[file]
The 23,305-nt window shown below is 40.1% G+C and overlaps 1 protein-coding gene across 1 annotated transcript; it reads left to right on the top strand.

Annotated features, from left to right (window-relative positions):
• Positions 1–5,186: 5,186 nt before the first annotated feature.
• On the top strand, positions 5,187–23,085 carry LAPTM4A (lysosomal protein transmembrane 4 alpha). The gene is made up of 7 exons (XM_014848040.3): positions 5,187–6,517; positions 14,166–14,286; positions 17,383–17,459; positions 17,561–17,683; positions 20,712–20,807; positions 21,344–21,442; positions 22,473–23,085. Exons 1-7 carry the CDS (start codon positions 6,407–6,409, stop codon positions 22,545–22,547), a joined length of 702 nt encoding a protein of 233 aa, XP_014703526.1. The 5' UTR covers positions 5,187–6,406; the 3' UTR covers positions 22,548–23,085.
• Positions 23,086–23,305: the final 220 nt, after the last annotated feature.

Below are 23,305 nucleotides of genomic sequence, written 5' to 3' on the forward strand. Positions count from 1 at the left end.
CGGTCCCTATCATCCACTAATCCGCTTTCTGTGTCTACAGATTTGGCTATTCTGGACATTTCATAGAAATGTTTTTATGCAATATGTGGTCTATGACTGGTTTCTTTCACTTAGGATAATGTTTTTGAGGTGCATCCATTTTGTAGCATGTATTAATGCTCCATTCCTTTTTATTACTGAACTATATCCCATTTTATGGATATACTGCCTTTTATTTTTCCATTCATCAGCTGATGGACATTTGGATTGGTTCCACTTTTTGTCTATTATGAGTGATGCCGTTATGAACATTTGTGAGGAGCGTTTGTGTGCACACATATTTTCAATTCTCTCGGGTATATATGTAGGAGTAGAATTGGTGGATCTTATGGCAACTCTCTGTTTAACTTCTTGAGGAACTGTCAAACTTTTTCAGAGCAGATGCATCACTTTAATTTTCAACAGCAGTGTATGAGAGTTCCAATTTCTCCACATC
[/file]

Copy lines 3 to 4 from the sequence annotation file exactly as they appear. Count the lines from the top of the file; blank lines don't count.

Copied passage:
• Positions 1–5,186: 5,186 nt before the first annotated feature.
• On the top strand, positions 5,187–23,085 carry LAPTM4A (lysosomal protein transmembrane 4 alpha). The gene is made up of 7 exons (XM_014848040.3): positions 5,187–6,517; positions 14,166–14,286; positions 17,383–17,459; positions 17,561–17,683; positions 20,712–20,807; positions 21,344–21,442; positions 22,473–23,085. Exons 1-7 carry the CDS (start codon positions 6,407–6,409, stop codon positions 22,545–22,547), a joined length of 702 nt encoding a protein of 233 aa, XP_014703526.1. The 5' UTR covers positions 5,187–6,406; the 3' UTR covers positions 22,548–23,085.